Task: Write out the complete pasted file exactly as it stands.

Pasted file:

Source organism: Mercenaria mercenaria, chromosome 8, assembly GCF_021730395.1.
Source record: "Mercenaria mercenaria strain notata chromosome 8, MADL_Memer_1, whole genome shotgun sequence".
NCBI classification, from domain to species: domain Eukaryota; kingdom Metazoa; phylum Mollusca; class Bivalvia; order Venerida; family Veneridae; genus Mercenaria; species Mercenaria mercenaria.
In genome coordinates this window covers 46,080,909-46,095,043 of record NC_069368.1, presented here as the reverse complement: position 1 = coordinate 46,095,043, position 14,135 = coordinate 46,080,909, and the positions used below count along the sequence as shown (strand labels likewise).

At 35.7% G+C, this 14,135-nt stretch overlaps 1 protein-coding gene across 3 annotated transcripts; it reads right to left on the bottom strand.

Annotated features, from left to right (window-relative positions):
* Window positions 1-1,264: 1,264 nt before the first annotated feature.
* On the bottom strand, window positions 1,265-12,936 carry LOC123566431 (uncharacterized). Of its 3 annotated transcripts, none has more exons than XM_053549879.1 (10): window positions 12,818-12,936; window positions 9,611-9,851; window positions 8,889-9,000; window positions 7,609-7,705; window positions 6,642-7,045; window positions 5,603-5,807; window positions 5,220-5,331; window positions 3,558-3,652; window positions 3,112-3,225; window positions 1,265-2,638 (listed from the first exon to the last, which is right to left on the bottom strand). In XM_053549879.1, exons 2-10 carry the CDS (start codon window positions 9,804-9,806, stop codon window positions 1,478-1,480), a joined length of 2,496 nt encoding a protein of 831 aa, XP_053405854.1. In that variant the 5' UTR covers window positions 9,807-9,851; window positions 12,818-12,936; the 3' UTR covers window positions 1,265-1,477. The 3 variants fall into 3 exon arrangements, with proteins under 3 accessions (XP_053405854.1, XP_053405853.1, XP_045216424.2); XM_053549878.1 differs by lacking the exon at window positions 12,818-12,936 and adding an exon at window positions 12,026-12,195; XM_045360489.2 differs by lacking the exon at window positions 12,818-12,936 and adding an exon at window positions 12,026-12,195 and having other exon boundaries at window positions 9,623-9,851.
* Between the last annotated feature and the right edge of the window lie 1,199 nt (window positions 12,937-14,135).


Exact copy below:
Source organism: Mercenaria mercenaria, chromosome 8, assembly GCF_021730395.1.
Source record: "Mercenaria mercenaria strain notata chromosome 8, MADL_Memer_1, whole genome shotgun sequence".
NCBI classification, from domain to species: domain Eukaryota; kingdom Metazoa; phylum Mollusca; class Bivalvia; order Venerida; family Veneridae; genus Mercenaria; species Mercenaria mercenaria.
In genome coordinates this window covers 46,080,909-46,095,043 of record NC_069368.1, presented here as the reverse complement: position 1 = coordinate 46,095,043, position 14,135 = coordinate 46,080,909, and the positions used below count along the sequence as shown (strand labels likewise).

At 35.7% G+C, this 14,135-nt stretch overlaps 1 protein-coding gene across 3 annotated transcripts; it reads right to left on the bottom strand.

Annotated features, from left to right (window-relative positions):
* Window positions 1-1,264: 1,264 nt before the first annotated feature.
* On the bottom strand, window positions 1,265-12,936 carry LOC123566431 (uncharacterized). Of its 3 annotated transcripts, none has more exons than XM_053549879.1 (10): window positions 12,818-12,936; window positions 9,611-9,851; window positions 8,889-9,000; window positions 7,609-7,705; window positions 6,642-7,045; window positions 5,603-5,807; window positions 5,220-5,331; window positions 3,558-3,652; window positions 3,112-3,225; window positions 1,265-2,638 (listed from the first exon to the last, which is right to left on the bottom strand). In XM_053549879.1, exons 2-10 carry the CDS (start codon window positions 9,804-9,806, stop codon window positions 1,478-1,480), a joined length of 2,496 nt encoding a protein of 831 aa, XP_053405854.1. In that variant the 5' UTR covers window positions 9,807-9,851; window positions 12,818-12,936; the 3' UTR covers window positions 1,265-1,477. The 3 variants fall into 3 exon arrangements, with proteins under 3 accessions (XP_053405854.1, XP_053405853.1, XP_045216424.2); XM_053549878.1 differs by lacking the exon at window positions 12,818-12,936 and adding an exon at window positions 12,026-12,195; XM_045360489.2 differs by lacking the exon at window positions 12,818-12,936 and adding an exon at window positions 12,026-12,195 and having other exon boundaries at window positions 9,623-9,851.
* Between the last annotated feature and the right edge of the window lie 1,199 nt (window positions 12,937-14,135).